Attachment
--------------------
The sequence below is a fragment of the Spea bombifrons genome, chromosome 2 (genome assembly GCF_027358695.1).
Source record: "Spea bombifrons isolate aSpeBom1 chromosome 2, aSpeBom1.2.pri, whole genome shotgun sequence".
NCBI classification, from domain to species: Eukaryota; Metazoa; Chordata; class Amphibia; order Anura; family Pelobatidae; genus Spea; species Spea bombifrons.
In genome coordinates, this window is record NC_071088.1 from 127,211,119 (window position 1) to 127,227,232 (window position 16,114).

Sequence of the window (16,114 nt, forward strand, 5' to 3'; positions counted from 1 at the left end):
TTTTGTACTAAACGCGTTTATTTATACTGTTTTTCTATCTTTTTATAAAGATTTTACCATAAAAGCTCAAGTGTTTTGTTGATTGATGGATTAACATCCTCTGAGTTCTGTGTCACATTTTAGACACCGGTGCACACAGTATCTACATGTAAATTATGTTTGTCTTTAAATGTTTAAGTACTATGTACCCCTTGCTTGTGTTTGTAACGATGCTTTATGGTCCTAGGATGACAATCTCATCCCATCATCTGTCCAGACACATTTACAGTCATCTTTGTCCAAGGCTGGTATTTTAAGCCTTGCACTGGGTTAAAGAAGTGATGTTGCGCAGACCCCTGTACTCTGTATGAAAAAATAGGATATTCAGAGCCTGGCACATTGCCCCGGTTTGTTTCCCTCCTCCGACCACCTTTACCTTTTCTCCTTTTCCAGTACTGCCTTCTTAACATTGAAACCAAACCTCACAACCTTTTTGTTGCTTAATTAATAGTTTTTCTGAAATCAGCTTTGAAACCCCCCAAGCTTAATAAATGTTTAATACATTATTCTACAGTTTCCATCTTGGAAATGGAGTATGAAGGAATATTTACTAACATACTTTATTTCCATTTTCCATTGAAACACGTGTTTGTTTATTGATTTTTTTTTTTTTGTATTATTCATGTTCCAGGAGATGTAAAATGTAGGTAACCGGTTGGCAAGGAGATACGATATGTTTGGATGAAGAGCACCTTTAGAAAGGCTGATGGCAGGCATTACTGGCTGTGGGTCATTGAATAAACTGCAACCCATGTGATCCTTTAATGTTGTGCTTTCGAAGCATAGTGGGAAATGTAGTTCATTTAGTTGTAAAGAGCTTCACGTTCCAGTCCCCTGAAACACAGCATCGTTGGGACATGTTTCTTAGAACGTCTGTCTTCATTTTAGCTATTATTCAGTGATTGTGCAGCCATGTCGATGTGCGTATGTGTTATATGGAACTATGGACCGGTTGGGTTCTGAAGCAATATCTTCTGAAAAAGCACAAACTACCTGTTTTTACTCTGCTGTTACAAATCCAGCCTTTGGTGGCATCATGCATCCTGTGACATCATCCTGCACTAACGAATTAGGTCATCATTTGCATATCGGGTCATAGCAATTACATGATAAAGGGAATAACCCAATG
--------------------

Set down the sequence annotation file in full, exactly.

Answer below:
The sequence below is a fragment of the Spea bombifrons genome, chromosome 2 (genome assembly GCF_027358695.1).
Source record: "Spea bombifrons isolate aSpeBom1 chromosome 2, aSpeBom1.2.pri, whole genome shotgun sequence".
NCBI classification, from domain to species: Eukaryota; Metazoa; Chordata; class Amphibia; order Anura; family Pelobatidae; genus Spea; species Spea bombifrons.
In genome coordinates, this window is record NC_071088.1 from 127,211,119 (window position 1) to 127,227,232 (window position 16,114).

Sequence of the window (16,114 nt, forward strand, 5' to 3'; positions counted from 1 at the left end):
TTTTGTACTAAACGCGTTTATTTATACTGTTTTTCTATCTTTTTATAAAGATTTTACCATAAAAGCTCAAGTGTTTTGTTGATTGATGGATTAACATCCTCTGAGTTCTGTGTCACATTTTAGACACCGGTGCACACAGTATCTACATGTAAATTATGTTTGTCTTTAAATGTTTAAGTACTATGTACCCCTTGCTTGTGTTTGTAACGATGCTTTATGGTCCTAGGATGACAATCTCATCCCATCATCTGTCCAGACACATTTACAGTCATCTTTGTCCAAGGCTGGTATTTTAAGCCTTGCACTGGGTTAAAGAAGTGATGTTGCGCAGACCCCTGTACTCTGTATGAAAAAATAGGATATTCAGAGCCTGGCACATTGCCCCGGTTTGTTTCCCTCCTCCGACCACCTTTACCTTTTCTCCTTTTCCAGTACTGCCTTCTTAACATTGAAACCAAACCTCACAACCTTTTTGTTGCTTAATTAATAGTTTTTCTGAAATCAGCTTTGAAACCCCCCAAGCTTAATAAATGTTTAATACATTATTCTACAGTTTCCATCTTGGAAATGGAGTATGAAGGAATATTTACTAACATACTTTATTTCCATTTTCCATTGAAACACGTGTTTGTTTATTGATTTTTTTTTTTTTGTATTATTCATGTTCCAGGAGATGTAAAATGTAGGTAACCGGTTGGCAAGGAGATACGATATGTTTGGATGAAGAGCACCTTTAGAAAGGCTGATGGCAGGCATTACTGGCTGTGGGTCATTGAATAAACTGCAACCCATGTGATCCTTTAATGTTGTGCTTTCGAAGCATAGTGGGAAATGTAGTTCATTTAGTTGTAAAGAGCTTCACGTTCCAGTCCCCTGAAACACAGCATCGTTGGGACATGTTTCTTAGAACGTCTGTCTTCATTTTAGCTATTATTCAGTGATTGTGCAGCCATGTCGATGTGCGTATGTGTTATATGGAACTATGGACCGGTTGGGTTCTGAAGCAATATCTTCTGAAAAAGCACAAACTACCTGTTTTTACTCTGCTGTTACAAATCCAGCCTTTGGTGGCATCATGCATCCTGTGACATCATCCTGCACTAACGAATTAGGTCATCATTTGCATATCGGGTCATAGCAATTACATGATAAAGGGAATAACCCAATG